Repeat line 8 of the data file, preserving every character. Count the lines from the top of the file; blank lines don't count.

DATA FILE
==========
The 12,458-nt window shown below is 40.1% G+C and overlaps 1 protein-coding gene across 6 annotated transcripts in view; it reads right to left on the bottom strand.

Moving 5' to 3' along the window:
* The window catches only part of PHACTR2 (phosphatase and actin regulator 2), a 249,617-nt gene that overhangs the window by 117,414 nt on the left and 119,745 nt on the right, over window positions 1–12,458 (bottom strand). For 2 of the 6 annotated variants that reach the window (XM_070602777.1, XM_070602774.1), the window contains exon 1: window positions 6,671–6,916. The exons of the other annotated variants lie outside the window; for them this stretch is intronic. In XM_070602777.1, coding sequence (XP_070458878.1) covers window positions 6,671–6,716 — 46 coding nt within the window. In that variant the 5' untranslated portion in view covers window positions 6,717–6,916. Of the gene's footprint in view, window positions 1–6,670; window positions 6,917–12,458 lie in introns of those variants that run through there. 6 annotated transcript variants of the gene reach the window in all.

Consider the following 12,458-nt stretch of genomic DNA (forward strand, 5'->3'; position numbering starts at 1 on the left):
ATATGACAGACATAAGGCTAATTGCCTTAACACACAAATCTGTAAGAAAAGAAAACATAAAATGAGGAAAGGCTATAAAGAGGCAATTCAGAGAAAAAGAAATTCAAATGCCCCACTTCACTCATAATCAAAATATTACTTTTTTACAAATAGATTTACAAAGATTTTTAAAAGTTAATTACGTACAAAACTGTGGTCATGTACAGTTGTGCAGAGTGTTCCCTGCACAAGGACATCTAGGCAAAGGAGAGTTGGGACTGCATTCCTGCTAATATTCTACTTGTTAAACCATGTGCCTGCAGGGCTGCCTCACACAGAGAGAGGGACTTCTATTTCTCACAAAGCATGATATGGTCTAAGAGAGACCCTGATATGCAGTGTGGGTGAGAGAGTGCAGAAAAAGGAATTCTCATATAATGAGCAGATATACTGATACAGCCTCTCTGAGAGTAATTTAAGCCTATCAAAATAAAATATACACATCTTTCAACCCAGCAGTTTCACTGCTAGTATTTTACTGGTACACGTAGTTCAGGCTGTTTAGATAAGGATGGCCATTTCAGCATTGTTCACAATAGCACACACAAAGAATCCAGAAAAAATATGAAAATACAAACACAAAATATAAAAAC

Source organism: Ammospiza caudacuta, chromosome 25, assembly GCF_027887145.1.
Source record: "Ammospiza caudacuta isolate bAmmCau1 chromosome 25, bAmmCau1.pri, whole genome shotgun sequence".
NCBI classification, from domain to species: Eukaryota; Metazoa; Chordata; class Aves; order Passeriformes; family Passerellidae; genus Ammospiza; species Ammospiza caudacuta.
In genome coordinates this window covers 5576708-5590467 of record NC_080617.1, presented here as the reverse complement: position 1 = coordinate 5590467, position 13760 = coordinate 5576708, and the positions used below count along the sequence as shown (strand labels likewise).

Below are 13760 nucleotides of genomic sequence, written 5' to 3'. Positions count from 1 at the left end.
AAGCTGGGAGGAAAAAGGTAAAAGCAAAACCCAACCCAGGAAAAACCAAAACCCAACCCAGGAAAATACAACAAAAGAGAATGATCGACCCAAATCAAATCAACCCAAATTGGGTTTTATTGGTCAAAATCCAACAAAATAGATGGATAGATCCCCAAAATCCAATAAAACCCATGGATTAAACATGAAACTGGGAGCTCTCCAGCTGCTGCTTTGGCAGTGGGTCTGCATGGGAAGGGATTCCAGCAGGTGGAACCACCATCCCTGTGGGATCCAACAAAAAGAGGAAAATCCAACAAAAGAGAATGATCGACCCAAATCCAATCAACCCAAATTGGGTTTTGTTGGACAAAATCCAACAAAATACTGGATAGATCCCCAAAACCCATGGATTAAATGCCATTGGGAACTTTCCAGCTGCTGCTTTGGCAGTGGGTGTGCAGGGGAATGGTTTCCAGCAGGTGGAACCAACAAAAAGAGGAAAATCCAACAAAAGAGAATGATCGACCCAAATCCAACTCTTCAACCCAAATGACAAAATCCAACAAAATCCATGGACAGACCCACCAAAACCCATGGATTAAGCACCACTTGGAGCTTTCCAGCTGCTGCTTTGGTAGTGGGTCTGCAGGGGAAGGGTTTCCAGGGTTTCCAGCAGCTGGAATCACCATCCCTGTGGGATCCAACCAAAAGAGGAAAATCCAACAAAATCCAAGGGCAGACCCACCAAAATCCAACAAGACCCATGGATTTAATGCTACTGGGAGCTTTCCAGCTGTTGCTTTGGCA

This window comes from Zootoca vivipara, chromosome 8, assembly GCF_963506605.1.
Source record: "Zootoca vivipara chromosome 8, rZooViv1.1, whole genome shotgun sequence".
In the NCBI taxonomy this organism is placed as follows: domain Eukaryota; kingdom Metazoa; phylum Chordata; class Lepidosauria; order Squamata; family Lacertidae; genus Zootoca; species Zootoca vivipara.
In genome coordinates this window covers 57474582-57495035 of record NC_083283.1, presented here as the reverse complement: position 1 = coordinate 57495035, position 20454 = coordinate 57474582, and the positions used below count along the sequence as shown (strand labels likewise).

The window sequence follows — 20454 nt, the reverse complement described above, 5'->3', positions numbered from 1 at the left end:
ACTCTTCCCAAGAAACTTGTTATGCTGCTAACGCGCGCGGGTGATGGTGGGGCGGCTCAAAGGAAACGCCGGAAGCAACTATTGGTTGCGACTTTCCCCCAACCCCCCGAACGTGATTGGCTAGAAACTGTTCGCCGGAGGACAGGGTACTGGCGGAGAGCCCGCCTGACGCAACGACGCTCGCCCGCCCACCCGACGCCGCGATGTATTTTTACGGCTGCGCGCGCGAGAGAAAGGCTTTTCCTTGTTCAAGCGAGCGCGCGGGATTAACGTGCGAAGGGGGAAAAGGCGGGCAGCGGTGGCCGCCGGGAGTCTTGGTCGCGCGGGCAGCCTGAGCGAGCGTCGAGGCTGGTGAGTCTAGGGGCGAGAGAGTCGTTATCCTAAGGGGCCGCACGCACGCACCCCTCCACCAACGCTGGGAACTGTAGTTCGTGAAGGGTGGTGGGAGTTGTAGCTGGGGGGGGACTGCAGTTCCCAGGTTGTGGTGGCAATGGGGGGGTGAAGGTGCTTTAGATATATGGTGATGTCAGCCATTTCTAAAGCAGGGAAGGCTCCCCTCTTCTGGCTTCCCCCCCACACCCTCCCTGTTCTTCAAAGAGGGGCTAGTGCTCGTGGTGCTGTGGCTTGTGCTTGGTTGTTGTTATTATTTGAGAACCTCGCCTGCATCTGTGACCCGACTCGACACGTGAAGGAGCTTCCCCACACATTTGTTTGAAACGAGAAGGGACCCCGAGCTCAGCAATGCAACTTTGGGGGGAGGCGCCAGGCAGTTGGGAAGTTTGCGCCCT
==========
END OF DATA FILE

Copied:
NCBI classification, from domain to species: Eukaryota; Metazoa; Chordata; class Aves; order Passeriformes; family Passerellidae; genus Ammospiza; species Ammospiza caudacuta.